8:12pm Thu 1 May 14

westbaywonder says...

Bring back the 1960,s and 70,s way of bringing up kids,never had half the problems we do now ,.

Maggie M will jump on any band wagon just for the thrill of being in the local rag,she could be the new Mary Whitehouse ! LOL.
Bring back the 1960,s and 70,s way of bringing up kids,never had half the problems we do now ,. Maggie M will jump on any band wagon just for the thrill of being in the local rag,she could be the new Mary Whitehouse ! LOL. westbaywonder
  • Score: 8

8:51pm Thu 1 May 14

ksmain says...

westbaywonder wrote:
Bring back the 1960,s and 70,s way of bringing up kids,never had half the problems we do now ,.

Maggie M will jump on any band wagon just for the thrill of being in the local rag,she could be the new Mary Whitehouse ! LOL.
Is that because the reporting media was not as widespread as it is now? Being a child of the 70s I may possibly agree with you - however nowadays there is far more widespread reporting of these problems now so I rather feel you can't compare the two easily. Certainly kids know their rights far more now and I feel the law/social regulations do little to protect the rest of us from this knowledge. I wonder too how long we can continue to say 'ah heshe's a teenager is he/she really aware of what he/she aware of what he/she is doing' - teenagers do all too well.
[quote][p][bold]westbaywonder[/bold] wrote: Bring back the 1960,s and 70,s way of bringing up kids,never had half the problems we do now ,. Maggie M will jump on any band wagon just for the thrill of being in the local rag,she could be the new Mary Whitehouse ! LOL.[/p][/quote]Is that because the reporting media was not as widespread as it is now? Being a child of the 70s I may possibly agree with you - however nowadays there is far more widespread reporting of these problems now so I rather feel you can't compare the two easily. Certainly kids know their rights far more now and I feel the law/social regulations do little to protect the rest of us from this knowledge. I wonder too how long we can continue to say 'ah heshe's a teenager is he/she really aware of what he/she aware of what he/she is doing' - teenagers do all too well. ksmain
  • Score: -2

9:47pm Thu 1 May 14

Bob Goulding says...

JamesYoung wrote:
Bob Goulding wrote:
woodsedge wrote:
JamesYoung wrote:
woodsedge wrote:
fancyabrew wrote:
Hmm, what would happend if teachers went back to instilling a sence of right and wrong in their pupils, at an early age, and back it up with some discipline?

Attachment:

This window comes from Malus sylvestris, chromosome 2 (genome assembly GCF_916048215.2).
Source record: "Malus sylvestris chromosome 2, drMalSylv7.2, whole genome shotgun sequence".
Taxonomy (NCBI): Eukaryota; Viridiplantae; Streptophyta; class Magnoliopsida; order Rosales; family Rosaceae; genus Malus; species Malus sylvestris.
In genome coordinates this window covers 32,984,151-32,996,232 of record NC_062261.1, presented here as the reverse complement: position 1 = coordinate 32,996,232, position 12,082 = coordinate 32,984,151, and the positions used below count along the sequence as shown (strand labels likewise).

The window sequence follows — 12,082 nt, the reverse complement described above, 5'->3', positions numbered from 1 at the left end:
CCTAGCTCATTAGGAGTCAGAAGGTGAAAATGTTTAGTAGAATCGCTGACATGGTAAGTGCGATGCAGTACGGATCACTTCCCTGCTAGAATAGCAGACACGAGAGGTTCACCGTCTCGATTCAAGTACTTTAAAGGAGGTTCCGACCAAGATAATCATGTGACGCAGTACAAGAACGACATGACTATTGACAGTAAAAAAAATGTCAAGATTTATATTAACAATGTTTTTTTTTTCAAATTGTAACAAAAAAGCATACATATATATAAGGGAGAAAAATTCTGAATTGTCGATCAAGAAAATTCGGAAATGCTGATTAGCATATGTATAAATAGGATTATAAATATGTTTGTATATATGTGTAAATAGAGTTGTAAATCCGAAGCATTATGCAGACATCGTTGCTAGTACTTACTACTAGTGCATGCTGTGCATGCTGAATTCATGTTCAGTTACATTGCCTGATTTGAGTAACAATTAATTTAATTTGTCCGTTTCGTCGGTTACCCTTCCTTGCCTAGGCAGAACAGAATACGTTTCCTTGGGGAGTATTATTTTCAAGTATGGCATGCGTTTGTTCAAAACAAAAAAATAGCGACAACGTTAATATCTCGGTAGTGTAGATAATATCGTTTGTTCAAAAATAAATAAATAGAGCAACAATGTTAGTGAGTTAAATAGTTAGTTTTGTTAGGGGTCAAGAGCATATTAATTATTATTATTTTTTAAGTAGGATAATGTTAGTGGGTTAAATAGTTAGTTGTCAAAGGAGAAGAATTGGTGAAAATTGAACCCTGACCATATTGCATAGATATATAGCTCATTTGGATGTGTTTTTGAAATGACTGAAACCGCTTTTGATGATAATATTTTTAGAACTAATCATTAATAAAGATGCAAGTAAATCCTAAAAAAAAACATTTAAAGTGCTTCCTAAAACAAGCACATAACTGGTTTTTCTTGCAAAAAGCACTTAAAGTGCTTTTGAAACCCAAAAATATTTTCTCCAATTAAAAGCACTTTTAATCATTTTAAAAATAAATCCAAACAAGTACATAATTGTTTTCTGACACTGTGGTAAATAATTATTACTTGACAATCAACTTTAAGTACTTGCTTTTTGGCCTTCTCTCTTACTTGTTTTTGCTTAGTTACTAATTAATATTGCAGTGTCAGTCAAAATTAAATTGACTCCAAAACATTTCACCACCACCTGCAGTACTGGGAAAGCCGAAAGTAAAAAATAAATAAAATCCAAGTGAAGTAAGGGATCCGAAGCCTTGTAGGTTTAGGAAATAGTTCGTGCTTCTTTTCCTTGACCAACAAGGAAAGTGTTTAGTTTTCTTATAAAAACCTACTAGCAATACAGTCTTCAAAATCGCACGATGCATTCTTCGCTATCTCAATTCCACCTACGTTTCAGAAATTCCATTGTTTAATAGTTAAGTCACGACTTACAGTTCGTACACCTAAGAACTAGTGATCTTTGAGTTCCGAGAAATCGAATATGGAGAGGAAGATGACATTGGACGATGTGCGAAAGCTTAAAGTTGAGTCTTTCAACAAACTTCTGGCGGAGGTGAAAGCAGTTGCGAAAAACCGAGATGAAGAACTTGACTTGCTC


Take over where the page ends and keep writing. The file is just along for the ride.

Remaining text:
Hmm, what would happen if parents installed a sense of right and wrong in their children for teachers to work with?
You and i argued over a similar point a couple of year ago, funnily enough with Cyril as a major contributor :-).
Parents are not allowed to discipline their kids. You can be charged with battery for slapping them (as i was) and risk having rabid social workers interfering in your life for months on end. Those social workers simply do not accept that "the naughty stair" does not work for many kids (my own son demonstrated this for the social worker concerned very effectively, making her very angry in the process).
By the time kids from the right kind of families reach school, they have learned that their parents will back them up whatever wrong they commit, based on some idealogical hatred of the police and the desire for a peaceful life at whatever cost. The teachers have no chance.
I will be pilloried for saying it, but i think a return to corporal punishment is the way forward. The idea that by banning slapping you can save the Baby Ps of the world is laughable and there is evidence from Sweden that a total slapping ban can result in more, not less, abuse, as parents hold back until they flip.
Hi James, nice to have someone on here I can have a sensible debate with. That said I don't think we will agree on this one regarding a return to corporal punishment. I cannot comment on your experiences and understand that you are a rational caring member of society that genuinely wants a better life for everyone. That said I raised two children went through the courts for custody following a messy divorce and never ever had a situation where i needed to physically 'correct' either of my two children. I personally believe that you can discipline children without resorting to it being physical, and my two children are now well rounded adults who in turn have given me well rounded grandchildren. As for Child protection Social Workers, all I would suggest to those that concentrate on the headline cases where they do get it wrong, is to walk a day in their shoes and deal with the 99.9% of abused children where they do get it right.